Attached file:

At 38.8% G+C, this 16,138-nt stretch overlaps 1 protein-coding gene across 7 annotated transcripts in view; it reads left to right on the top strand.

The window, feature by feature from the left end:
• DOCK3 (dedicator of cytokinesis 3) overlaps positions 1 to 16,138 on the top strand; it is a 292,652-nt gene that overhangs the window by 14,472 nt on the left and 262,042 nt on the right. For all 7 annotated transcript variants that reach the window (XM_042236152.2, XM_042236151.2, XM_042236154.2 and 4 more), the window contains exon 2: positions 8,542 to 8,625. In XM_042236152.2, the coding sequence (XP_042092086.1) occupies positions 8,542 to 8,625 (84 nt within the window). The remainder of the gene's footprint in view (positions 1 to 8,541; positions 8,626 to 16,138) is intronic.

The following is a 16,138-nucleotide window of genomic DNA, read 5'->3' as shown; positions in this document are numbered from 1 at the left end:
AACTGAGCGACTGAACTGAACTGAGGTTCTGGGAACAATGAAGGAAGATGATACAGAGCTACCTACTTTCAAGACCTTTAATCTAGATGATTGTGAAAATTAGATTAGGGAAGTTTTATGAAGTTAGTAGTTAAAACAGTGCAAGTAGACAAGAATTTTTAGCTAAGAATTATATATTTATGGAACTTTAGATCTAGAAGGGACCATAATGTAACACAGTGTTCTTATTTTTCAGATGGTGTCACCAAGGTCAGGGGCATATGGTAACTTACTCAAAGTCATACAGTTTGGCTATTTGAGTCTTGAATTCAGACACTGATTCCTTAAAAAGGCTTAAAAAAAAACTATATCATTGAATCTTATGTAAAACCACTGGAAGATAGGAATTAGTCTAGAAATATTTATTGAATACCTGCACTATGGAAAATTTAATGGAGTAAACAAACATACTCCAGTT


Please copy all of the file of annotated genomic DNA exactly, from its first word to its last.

At 38.8% G+C, this 16,138-nt stretch overlaps 1 protein-coding gene across 7 annotated transcripts in view; it reads left to right on the top strand.

The window, feature by feature from the left end:
• DOCK3 (dedicator of cytokinesis 3) overlaps positions 1 to 16,138 on the top strand; it is a 292,652-nt gene that overhangs the window by 14,472 nt on the left and 262,042 nt on the right. For all 7 annotated transcript variants that reach the window (XM_042236152.2, XM_042236151.2, XM_042236154.2 and 4 more), the window contains exon 2: positions 8,542 to 8,625. In XM_042236152.2, the coding sequence (XP_042092086.1) occupies positions 8,542 to 8,625 (84 nt within the window). The remainder of the gene's footprint in view (positions 1 to 8,541; positions 8,626 to 16,138) is intronic.

The following is a 16,138-nucleotide window of genomic DNA, read 5'->3' as shown; positions in this document are numbered from 1 at the left end:
AACTGAGCGACTGAACTGAACTGAGGTTCTGGGAACAATGAAGGAAGATGATACAGAGCTACCTACTTTCAAGACCTTTAATCTAGATGATTGTGAAAATTAGATTAGGGAAGTTTTATGAAGTTAGTAGTTAAAACAGTGCAAGTAGACAAGAATTTTTAGCTAAGAATTATATATTTATGGAACTTTAGATCTAGAAGGGACCATAATGTAACACAGTGTTCTTATTTTTCAGATGGTGTCACCAAGGTCAGGGGCATATGGTAACTTACTCAAAGTCATACAGTTTGGCTATTTGAGTCTTGAATTCAGACACTGATTCCTTAAAAAGGCTTAAAAAAAAACTATATCATTGAATCTTATGTAAAACCACTGGAAGATAGGAATTAGTCTAGAAATATTTATTGAATACCTGCACTATGGAAAATTTAATGGAGTAAACAAACATACTCCAGTT